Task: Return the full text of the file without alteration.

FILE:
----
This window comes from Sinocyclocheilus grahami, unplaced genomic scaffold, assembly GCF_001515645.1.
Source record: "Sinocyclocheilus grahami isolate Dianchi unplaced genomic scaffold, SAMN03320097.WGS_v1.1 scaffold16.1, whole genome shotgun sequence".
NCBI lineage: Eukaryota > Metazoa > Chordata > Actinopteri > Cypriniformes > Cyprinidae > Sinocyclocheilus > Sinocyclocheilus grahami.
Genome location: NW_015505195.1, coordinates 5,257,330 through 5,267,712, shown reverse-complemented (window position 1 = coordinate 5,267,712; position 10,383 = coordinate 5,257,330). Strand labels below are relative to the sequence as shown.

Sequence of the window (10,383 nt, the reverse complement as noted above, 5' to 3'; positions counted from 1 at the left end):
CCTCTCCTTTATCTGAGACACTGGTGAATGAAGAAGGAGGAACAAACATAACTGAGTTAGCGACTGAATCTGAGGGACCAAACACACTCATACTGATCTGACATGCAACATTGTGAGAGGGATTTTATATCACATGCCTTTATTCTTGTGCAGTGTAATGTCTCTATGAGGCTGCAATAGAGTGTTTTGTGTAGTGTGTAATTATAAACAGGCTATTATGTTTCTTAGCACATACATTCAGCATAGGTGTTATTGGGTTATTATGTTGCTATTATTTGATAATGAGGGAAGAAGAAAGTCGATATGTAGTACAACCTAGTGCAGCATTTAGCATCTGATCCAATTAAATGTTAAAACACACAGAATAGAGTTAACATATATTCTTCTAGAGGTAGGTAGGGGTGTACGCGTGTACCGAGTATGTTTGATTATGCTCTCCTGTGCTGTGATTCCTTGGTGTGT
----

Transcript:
This window comes from Sinocyclocheilus grahami, unplaced genomic scaffold, assembly GCF_001515645.1.
Source record: "Sinocyclocheilus grahami isolate Dianchi unplaced genomic scaffold, SAMN03320097.WGS_v1.1 scaffold16.1, whole genome shotgun sequence".
NCBI lineage: Eukaryota > Metazoa > Chordata > Actinopteri > Cypriniformes > Cyprinidae > Sinocyclocheilus > Sinocyclocheilus grahami.
Genome location: NW_015505195.1, coordinates 5,257,330 through 5,267,712, shown reverse-complemented (window position 1 = coordinate 5,267,712; position 10,383 = coordinate 5,257,330). Strand labels below are relative to the sequence as shown.

Sequence of the window (10,383 nt, the reverse complement as noted above, 5' to 3'; positions counted from 1 at the left end):
CCTCTCCTTTATCTGAGACACTGGTGAATGAAGAAGGAGGAACAAACATAACTGAGTTAGCGACTGAATCTGAGGGACCAAACACACTCATACTGATCTGACATGCAACATTGTGAGAGGGATTTTATATCACATGCCTTTATTCTTGTGCAGTGTAATGTCTCTATGAGGCTGCAATAGAGTGTTTTGTGTAGTGTGTAATTATAAACAGGCTATTATGTTTCTTAGCACATACATTCAGCATAGGTGTTATTGGGTTATTATGTTGCTATTATTTGATAATGAGGGAAGAAGAAAGTCGATATGTAGTACAACCTAGTGCAGCATTTAGCATCTGATCCAATTAAATGTTAAAACACACAGAATAGAGTTAACATATATTCTTCTAGAGGTAGGTAGGGGTGTACGCGTGTACCGAGTATGTTTGATTATGCTCTCCTGTGCTGTGATTCCTTGGTGTGT